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Done!  Now we sit and monitor, yes?  image.png

Current status...


I haven't been on a whole lot the past couple of days.  I do have some lesson planning coming up, some of which will require internet usage, including file downloads, etc.  Nothing heavy, but enough.  


Tonight, I downloaded three books on our Wifi, to my own personal Kindle.  There wasn't much change in the data used.  

image.pngimage.pngI don't know what any of this means, lol.I don't know what any of this means, lol.

Distinguished Professor IV

Ooh, that updated Glasswire GUI looks cool, so I updated mine installation.  I'll have to check out that "Things".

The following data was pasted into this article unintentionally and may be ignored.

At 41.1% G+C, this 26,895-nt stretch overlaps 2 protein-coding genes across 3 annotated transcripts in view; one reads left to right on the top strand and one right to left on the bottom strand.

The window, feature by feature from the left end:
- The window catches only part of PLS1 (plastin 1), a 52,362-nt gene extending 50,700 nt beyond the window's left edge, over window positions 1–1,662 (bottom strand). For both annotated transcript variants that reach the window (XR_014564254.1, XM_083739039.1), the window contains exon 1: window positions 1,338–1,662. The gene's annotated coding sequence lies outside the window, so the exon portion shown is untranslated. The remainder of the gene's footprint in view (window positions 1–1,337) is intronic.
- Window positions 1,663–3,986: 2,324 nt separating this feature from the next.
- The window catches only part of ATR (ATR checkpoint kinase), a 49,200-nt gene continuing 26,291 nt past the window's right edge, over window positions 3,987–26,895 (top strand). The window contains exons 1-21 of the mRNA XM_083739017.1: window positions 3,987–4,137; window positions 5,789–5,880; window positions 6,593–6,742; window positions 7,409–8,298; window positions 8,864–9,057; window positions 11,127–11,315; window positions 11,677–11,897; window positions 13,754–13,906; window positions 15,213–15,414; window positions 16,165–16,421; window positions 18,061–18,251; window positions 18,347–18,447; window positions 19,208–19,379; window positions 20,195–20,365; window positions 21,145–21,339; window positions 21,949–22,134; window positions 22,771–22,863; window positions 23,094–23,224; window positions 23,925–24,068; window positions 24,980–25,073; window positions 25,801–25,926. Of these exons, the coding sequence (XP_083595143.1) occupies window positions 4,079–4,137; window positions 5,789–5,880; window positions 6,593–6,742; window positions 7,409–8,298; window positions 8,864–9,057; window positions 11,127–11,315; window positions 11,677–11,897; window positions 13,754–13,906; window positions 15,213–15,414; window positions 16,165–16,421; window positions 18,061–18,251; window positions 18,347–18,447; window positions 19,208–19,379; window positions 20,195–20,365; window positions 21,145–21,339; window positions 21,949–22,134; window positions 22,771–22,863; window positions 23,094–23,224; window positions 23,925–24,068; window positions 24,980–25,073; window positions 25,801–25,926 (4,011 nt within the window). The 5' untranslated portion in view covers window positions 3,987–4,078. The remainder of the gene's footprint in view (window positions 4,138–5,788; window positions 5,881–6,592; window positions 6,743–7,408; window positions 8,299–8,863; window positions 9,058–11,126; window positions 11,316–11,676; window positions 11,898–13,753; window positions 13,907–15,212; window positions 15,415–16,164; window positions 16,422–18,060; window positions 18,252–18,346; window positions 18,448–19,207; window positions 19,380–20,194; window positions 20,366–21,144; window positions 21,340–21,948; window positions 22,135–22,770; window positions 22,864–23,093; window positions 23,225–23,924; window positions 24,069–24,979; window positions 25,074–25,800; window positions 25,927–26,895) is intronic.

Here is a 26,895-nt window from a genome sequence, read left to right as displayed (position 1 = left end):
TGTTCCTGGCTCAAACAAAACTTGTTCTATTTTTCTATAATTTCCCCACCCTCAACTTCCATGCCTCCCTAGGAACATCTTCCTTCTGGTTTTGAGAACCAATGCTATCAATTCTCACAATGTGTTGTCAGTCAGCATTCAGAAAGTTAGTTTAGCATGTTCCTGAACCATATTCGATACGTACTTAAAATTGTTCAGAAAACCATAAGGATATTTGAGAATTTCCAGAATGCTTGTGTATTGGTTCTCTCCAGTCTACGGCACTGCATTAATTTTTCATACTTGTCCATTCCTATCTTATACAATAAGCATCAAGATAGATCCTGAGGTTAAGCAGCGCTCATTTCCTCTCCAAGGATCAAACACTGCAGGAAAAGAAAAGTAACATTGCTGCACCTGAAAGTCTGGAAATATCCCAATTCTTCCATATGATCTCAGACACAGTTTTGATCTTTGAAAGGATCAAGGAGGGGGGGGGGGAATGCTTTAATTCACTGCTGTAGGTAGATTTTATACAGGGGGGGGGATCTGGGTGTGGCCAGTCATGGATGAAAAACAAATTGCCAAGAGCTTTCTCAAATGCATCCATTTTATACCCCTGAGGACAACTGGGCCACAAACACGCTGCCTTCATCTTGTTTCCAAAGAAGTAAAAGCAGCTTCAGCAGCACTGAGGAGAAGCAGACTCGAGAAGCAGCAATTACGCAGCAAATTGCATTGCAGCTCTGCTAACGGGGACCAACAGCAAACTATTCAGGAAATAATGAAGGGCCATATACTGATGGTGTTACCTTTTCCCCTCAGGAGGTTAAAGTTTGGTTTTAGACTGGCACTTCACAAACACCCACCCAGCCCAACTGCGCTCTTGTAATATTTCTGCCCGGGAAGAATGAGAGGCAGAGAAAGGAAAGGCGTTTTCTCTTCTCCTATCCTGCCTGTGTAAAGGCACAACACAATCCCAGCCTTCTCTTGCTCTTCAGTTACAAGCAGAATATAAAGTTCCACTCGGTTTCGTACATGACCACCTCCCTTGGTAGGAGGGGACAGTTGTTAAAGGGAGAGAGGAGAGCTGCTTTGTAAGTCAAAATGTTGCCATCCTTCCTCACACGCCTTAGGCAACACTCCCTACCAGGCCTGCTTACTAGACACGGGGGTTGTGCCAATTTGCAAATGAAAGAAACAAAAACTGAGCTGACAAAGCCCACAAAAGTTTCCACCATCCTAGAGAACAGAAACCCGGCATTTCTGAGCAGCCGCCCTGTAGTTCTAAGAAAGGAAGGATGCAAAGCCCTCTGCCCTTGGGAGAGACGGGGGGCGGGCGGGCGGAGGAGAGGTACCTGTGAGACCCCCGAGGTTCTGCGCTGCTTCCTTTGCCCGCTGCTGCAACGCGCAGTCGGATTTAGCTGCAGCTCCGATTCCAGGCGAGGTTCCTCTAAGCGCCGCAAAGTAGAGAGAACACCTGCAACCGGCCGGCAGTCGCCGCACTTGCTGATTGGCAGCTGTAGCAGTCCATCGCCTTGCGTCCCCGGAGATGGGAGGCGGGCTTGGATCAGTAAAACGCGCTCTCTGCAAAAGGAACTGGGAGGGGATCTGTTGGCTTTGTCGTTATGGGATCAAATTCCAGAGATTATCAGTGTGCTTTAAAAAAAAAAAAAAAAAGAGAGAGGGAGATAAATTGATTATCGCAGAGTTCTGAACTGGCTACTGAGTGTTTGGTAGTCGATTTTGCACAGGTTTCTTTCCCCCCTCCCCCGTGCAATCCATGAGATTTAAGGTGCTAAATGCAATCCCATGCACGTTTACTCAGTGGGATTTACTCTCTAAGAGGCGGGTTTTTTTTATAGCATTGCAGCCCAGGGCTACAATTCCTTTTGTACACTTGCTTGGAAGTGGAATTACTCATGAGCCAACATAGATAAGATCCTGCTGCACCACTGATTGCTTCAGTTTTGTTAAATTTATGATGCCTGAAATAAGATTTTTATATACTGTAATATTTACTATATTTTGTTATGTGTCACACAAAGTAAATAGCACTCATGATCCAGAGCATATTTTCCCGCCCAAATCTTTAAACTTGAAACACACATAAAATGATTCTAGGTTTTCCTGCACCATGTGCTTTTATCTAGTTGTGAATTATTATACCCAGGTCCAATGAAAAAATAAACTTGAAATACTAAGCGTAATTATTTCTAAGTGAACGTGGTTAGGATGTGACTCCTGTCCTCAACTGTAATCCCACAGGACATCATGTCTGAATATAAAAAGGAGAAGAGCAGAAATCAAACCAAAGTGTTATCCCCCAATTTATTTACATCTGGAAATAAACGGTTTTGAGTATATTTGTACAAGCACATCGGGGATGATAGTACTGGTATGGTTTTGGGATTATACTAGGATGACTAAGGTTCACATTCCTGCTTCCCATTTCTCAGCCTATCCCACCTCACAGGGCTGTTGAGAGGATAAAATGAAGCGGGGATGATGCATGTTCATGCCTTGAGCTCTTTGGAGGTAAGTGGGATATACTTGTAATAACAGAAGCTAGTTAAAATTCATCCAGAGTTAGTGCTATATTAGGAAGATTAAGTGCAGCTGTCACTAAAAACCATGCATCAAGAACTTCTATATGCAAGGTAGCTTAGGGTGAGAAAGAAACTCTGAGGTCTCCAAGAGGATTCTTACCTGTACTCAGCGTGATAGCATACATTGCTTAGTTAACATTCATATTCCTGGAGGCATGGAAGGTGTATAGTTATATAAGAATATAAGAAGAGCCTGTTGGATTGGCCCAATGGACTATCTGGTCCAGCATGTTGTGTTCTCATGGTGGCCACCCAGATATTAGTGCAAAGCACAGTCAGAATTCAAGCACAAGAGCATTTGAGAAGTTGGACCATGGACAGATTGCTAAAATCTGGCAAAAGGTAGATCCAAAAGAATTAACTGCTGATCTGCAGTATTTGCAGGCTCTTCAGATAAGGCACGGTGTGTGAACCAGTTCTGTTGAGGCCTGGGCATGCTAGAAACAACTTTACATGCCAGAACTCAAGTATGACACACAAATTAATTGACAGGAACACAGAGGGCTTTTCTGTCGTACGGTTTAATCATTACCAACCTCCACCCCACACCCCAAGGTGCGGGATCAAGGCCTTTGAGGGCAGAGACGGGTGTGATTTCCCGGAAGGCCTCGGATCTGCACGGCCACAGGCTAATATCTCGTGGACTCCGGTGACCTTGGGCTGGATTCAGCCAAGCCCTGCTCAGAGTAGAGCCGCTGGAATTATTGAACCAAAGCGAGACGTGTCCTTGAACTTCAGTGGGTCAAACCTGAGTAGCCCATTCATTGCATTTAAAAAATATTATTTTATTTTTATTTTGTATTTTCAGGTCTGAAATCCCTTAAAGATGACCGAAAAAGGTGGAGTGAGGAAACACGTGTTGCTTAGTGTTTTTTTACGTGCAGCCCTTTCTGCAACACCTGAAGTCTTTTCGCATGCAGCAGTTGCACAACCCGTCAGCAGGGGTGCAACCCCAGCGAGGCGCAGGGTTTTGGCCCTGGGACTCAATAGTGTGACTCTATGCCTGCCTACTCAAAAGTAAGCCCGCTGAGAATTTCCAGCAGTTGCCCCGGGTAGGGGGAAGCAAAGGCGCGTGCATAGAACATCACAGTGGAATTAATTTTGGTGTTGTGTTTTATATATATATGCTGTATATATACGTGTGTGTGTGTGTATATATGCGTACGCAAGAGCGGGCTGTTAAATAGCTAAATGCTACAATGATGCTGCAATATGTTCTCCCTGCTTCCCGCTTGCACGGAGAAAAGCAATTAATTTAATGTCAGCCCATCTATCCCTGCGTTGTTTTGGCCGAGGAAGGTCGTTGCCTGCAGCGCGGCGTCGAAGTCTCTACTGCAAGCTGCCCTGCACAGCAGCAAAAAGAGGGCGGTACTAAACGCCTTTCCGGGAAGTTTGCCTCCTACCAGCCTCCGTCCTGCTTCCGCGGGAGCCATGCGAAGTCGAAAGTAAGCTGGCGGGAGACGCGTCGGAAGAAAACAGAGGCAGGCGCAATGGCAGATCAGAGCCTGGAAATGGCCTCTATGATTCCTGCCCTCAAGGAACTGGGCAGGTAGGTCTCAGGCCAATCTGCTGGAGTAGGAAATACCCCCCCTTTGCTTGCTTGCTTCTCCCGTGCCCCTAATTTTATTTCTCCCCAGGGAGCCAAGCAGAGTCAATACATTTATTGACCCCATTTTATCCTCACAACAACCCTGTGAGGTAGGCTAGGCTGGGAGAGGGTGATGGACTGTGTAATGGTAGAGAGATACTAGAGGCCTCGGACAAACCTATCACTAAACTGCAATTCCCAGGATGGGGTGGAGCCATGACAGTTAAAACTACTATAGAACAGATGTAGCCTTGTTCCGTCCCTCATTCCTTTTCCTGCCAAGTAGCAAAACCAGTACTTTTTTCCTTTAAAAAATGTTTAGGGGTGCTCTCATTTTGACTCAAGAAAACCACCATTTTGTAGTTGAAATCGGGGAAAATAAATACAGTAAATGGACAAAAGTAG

One thing you should do is, while in the Usage section (like in your picture), click on the little doohicky to the upper right of the circle graph, and select "Incoming & Outgoing" and "External".  Right now there is some Local data being figured in (the 1.9MB on the bottom right under the circle graph).  Local data is data that's being transferred back and forth within your computer, so you want to get rid of that, and by selecting "External" in the options it'll no longer include the internal data.  External basically means anything that coming into, or going out of, your computer through the internet, and that's what we want to keep track of.